You are here: Home > Travel and Tourism > Mystic Tourism in Peru

Mystic Tourism in Peru

Mystic tourism has a very New Age sound to it. One would imagine a group of hippies gathered round a shaman, caught up in a ritual straight out of a campy 90s thriller. But make no mistake about it: the term has been gaining credibility throughout South America, drawing not just the adventurous but the learned and the curious. And for many, there’s no better place to kick off this journey than Peru, where history and nature are connected almost spiritually in the thickness of the Amazon.

At the center of this practice is ayahuasca, an indigenous herb with an effect not unlike that of magic mushrooms. It’s a hallucinogen, but rather than distort your view of reality, it makes it clearer. One is said to have a heightened sense of awareness, all five senses taking in his surroundings. This gives the feeling that the traveler is one with nature, offering a form of relaxation that’s not quite like a day at the spa. It opens doors for meditation, reflection, mental healing, and all manner of possibilities.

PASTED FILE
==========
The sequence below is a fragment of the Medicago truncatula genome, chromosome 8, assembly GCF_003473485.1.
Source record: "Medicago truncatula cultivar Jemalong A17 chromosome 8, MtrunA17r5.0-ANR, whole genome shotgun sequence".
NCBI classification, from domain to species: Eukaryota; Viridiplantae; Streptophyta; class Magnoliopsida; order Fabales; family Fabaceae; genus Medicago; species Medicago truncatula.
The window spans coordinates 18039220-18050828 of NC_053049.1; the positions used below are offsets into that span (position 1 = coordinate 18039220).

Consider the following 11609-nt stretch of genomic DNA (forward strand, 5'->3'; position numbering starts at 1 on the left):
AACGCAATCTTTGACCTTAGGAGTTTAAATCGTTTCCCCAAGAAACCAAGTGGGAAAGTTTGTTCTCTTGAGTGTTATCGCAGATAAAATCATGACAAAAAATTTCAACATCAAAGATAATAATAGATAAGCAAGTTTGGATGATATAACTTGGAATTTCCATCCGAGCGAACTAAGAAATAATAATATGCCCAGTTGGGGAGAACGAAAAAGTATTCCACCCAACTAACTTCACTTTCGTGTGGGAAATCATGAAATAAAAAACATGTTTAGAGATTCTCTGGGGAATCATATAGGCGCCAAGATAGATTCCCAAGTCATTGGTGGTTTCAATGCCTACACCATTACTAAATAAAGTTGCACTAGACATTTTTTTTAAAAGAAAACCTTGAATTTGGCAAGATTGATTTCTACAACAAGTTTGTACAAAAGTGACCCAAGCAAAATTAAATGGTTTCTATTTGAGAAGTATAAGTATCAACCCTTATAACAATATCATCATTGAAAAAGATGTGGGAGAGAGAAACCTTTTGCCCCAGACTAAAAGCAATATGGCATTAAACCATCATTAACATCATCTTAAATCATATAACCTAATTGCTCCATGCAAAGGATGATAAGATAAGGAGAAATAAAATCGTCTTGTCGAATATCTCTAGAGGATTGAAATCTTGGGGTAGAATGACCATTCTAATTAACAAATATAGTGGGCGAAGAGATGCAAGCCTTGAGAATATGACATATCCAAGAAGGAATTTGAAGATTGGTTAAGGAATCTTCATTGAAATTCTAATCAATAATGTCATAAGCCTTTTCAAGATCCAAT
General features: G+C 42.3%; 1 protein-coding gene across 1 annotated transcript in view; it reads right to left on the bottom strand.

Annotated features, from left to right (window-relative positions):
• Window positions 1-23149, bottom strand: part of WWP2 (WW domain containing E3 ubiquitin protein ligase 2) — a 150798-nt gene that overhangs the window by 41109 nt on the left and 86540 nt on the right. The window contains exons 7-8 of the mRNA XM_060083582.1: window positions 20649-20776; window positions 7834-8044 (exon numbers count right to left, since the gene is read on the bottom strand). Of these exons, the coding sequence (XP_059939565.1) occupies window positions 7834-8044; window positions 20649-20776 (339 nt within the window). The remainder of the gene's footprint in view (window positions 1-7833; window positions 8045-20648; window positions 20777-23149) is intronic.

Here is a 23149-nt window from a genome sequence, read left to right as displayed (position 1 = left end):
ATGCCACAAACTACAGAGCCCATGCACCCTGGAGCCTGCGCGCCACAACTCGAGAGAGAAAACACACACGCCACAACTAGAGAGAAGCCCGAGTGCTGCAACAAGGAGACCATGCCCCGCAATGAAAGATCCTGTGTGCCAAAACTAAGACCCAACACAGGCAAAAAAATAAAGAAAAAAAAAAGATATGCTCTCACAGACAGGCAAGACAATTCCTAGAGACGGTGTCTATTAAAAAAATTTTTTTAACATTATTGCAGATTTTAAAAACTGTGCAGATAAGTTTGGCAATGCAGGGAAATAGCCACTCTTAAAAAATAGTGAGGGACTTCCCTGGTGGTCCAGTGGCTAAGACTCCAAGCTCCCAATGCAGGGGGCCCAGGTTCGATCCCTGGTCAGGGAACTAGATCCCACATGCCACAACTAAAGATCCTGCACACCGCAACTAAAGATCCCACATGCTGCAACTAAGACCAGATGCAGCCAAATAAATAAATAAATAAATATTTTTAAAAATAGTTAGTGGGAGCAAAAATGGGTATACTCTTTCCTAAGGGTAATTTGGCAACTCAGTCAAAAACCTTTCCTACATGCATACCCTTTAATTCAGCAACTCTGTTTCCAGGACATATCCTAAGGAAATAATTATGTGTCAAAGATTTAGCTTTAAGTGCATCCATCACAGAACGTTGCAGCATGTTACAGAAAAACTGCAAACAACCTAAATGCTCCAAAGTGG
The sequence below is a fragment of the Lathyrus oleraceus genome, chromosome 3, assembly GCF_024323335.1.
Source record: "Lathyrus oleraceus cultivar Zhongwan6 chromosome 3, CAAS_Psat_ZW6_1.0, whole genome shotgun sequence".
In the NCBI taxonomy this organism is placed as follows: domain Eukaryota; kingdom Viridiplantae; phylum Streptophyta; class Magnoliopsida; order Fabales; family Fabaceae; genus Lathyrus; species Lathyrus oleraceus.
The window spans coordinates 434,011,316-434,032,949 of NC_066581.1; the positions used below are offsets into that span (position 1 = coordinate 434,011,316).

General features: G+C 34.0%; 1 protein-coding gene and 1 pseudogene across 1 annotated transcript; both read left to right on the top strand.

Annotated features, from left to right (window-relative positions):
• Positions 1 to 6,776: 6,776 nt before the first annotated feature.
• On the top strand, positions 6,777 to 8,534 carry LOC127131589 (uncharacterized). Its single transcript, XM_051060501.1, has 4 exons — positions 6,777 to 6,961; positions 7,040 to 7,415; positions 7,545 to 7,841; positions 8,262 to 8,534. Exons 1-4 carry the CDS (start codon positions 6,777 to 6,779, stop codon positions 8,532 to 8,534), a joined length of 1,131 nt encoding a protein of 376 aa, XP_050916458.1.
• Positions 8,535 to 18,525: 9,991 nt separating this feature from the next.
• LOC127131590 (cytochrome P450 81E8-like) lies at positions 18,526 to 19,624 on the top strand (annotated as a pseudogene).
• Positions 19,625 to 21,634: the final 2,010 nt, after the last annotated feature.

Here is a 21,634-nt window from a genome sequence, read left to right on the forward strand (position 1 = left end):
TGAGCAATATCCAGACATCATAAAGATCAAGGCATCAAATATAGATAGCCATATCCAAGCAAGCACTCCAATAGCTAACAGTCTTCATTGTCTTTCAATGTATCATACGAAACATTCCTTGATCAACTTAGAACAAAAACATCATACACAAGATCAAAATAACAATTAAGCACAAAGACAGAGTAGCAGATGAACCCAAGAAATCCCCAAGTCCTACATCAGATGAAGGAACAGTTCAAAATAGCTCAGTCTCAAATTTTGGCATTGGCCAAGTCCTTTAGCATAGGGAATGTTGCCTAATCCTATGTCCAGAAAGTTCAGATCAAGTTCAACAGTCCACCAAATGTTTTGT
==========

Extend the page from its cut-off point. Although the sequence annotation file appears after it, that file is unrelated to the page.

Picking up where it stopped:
The practice isn’t new; its main proponent outside South America is probably William Burroughs, who wrote about it in his book The Yagé Letters. Here he details his trip to the Amazon jungle to find the elusive herb, locally known as yagé, which he said would be his “final fix.” Curiosities were piqued, not to anyone’s great surprise, and locals were quick to rise to the occasion. They began singling out areas where ayahusca grew in abundance, and arranging trips to the most peaceful, scenic parts of the forest.

Ayahuasca has been used by American Indian healers as early as the 1770s, purportedly to find “lost souls and bodies.” The name translates to “the vine of souls.”  A typical tour takes you deep in the jungle, where nature lends itself well to quiet musings and meditation. People are encouraged, before taking the herb, to ask themselves a question about their career, future, or something equally important—and assured that at the end of the experience they would have an answer.

There’s no telling whether mystic tourism will catch on, or whether it will even push past scientific skeptics and become mainstream. For the moment it’s an exotic alternative to the usual route, drawing mostly people who want to take the road less traveled. One thing’s for sure: with locals eagerly offering it, more than a few curious souls will be waiting to give it a try.

?>